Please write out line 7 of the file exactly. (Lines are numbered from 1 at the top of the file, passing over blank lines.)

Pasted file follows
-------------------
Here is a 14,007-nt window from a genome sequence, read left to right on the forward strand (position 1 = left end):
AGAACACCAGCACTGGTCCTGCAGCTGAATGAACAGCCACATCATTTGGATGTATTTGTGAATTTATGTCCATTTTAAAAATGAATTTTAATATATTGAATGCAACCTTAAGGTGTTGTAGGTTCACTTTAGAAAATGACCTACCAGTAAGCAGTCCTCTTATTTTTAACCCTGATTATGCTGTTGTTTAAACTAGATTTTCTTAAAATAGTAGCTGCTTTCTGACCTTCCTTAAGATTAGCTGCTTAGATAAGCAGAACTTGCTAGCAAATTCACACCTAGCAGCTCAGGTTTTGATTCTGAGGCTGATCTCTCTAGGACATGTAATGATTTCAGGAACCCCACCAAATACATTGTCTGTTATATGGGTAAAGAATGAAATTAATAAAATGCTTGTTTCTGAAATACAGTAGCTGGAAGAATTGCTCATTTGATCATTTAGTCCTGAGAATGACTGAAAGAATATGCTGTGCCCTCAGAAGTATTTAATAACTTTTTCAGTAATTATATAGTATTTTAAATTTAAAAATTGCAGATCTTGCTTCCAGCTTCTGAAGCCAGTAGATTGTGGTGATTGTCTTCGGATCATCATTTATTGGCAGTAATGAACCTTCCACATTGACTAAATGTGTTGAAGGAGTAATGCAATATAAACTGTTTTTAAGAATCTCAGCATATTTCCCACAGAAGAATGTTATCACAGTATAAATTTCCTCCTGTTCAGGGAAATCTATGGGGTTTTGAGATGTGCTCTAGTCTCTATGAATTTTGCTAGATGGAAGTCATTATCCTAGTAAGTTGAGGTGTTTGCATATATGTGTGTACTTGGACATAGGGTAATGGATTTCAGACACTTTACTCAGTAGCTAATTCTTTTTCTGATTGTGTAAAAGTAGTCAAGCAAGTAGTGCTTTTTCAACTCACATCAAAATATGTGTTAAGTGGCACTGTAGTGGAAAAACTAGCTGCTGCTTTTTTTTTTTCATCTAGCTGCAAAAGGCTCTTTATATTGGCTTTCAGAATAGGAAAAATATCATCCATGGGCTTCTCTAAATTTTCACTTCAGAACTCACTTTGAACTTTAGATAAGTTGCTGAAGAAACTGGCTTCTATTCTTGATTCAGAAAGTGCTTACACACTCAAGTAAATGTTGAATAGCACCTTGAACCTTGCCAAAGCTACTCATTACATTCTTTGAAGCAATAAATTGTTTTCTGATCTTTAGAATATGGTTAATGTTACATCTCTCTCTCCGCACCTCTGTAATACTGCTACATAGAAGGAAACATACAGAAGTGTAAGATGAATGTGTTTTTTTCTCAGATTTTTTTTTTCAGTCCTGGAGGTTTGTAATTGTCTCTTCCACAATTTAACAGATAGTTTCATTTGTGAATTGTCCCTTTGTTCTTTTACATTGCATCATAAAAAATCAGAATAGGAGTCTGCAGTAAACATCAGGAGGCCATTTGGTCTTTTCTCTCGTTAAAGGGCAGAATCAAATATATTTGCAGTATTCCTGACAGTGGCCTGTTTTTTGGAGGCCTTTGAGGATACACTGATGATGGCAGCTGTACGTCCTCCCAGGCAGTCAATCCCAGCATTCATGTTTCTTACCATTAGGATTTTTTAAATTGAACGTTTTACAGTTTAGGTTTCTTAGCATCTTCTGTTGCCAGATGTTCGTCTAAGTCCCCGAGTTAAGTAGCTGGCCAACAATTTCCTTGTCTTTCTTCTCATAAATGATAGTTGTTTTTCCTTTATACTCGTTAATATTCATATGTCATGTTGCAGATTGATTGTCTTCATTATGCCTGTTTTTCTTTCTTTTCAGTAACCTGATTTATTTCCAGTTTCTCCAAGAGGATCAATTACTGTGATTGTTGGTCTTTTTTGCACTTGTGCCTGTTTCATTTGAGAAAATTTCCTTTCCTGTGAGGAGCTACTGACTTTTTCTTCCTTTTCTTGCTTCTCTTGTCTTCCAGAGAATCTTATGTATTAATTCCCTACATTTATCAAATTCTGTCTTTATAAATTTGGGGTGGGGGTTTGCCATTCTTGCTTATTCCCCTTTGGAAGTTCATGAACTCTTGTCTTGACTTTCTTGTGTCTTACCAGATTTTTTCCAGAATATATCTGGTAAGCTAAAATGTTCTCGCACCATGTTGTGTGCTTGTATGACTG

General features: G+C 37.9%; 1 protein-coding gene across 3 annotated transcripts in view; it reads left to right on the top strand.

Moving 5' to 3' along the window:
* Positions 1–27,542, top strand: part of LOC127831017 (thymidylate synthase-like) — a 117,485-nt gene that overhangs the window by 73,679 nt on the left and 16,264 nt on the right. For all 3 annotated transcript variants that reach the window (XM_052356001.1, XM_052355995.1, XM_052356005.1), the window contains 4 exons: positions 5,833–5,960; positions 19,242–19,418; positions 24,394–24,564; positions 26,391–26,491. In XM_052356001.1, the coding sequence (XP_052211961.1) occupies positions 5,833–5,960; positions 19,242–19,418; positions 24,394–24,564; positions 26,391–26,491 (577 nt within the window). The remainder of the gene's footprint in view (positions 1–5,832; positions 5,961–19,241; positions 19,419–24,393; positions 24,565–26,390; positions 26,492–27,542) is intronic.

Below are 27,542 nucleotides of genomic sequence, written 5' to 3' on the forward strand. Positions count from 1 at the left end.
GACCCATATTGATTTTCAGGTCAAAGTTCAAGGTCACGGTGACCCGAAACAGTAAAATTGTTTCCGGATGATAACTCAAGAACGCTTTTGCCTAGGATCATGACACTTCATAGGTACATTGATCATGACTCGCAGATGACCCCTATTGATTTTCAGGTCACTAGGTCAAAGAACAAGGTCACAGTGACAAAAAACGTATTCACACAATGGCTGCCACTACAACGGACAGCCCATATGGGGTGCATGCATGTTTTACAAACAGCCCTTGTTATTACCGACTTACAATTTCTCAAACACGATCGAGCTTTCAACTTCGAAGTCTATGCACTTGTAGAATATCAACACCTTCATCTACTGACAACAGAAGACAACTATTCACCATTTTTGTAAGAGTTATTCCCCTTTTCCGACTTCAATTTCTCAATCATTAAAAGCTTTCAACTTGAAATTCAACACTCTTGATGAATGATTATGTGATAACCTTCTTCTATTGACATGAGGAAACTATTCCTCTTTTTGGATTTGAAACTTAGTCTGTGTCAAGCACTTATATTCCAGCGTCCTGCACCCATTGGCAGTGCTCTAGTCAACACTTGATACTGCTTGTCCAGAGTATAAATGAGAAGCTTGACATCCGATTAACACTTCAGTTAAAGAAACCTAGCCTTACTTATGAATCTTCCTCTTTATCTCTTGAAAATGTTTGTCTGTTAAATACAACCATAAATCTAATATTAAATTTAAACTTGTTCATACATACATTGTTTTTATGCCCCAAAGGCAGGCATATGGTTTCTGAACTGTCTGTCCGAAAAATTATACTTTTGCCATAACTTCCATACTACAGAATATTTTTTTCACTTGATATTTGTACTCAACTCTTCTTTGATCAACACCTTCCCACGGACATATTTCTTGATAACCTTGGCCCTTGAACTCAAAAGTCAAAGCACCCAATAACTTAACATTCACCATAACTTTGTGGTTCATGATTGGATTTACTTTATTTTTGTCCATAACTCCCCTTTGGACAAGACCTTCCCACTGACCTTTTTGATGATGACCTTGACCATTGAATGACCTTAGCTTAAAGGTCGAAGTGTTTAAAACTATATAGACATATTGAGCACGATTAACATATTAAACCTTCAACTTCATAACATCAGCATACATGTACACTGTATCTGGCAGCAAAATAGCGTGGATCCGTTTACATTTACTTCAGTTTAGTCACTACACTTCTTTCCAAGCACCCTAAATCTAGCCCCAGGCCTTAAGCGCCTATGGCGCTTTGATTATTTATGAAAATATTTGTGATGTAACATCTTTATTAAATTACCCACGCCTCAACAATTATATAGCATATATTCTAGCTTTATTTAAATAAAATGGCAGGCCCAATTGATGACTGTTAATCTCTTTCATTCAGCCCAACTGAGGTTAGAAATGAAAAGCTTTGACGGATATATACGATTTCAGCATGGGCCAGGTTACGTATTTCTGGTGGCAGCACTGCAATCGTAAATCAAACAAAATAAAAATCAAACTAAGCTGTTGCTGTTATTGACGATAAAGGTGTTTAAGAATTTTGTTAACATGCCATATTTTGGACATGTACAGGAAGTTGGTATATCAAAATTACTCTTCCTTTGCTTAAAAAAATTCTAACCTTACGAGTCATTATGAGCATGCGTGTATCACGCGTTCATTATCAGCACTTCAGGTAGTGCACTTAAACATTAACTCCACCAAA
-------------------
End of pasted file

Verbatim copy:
GACCCATATTGATTTTCAGGTCAAAGTTCAAGGTCACGGTGACCCGAAACAGTAAAATTGTTTCCGGATGATAACTCAAGAACGCTTTTGCCTAGGATCATGACACTTCATAGGTACATTGATCATGACTCGCAGATGACCCCTATTGATTTTCAGGTCACTAGGTCAAAGAACAAGGTCACAGTGACAAAAAACGTATTCACACAATGGCTGCCACTACAACGGACAGCCCATATGGGGTGCATGCATGTTTTACAAACAGCCCTTGTTATTACCGACTTACAATTTCTCAAACACGATCGAGCTTTCAACTTCGAAGTCTATGCACTTGTAGAATATCAACACCTTCATCTACTGACAACAGAAGACAACTATTCACCATTTTTGTAAGAGTTATTCCCCTTTTCCGACTTCAATTTCTCAATCATTAAAAGCTTTCAACTTGAAATTCAACACTCTTGATGAATGATTATGTGATAACCTTCTTCTATTGACATGAGGAAACTATTCCTCTTTTTGGATTTGAAACTTAGTCTGTGTCAAGCACTTATATTCCAGCGTCCTGCACCCATTGGCAGTGCTCTAGTCAACACTTGATACTGCTTGTCCAGAGTATAAATGAGAAGCTTGACATCCGATTAACACTTCAGTTAAAGAAACCTAGCCTTACTTATGAATCTTCCTCTTTATCTCTTGAAAATGTTTGTCTGTTAAATACAACCATAAATCTAATATTAAATTTAAACTTGTTCATACATACATTGTTTTTATGCCCCAAAGGCAGGCATATGGTTTCTGAACTGTCTGTCCGAAAAATTATACTTTTGCCATAACTTCCATACTACAGAATATTTTTTTCACTTGATATTTGTACTCAACTCTTCTTTGATCAACACCTTCCCACGGACATATTTCTTGATAACCTTGGCCCTTGAACTCAAAAGTCAAAGCACCCAATAACTTAACATTCACCATAACTTTGTGGTTCATGATTGGATTTACTTTATTTTTGTCCATAACTCCCCTTTGGACAAGACCTTCCCACTGACCTTTTTGATGATGACCTTGACCATTGAATGACCTTAGCTTAAAGGTCGAAGTGTTTAAAACTATATAGACATATTGAGCACGATTAACATATTAAACCTTCAACTTCATAACATCAGCATACATGTACACTGTATCTGGCAGCAAAATAGCGTGGATCCGTTTACATTTACTTCAGTTTAGTCACTACACTTCTTTCCAAGCACCCTAAATCTAGCCCCAGGCCTTAAGCGCCTATGGCGCTTTGATTATTTATGAAAATATTTGTGATGTAACATCTTTATTAAATTACCCACGCCTCAACAATTATATAGCATATATTCTAGCTTTATTTAAATAAAATGGCAGGCCCAATTGATGACTGTTAATCTCTTTCATTCAGCCCAACTGAGGTTAGAAATGAAAAGCTTTGACGGATATATACGATTTCAGCATGGGCCAGGTTACGTATTTCTGGTGGCAGCACTGCAATCGTAAATCAAACAAAATAAAAATCAAACTAAGCTGTTGCTGTTATTGACGATAAAGGTGTTTAAGAATTTTGTTAACATGCCATATTTTGGACATGTACAGGAAGTTGGTATATCAAAATTACTCTTCCTTTGCTTAAAAAAATTCTAACCTTACGAGTCATTATGAGCATGCGTGTATCACGCGTTCATTATCAGCACTTCAGGTAGTGCACTTAAACATTAACTCCACCAAA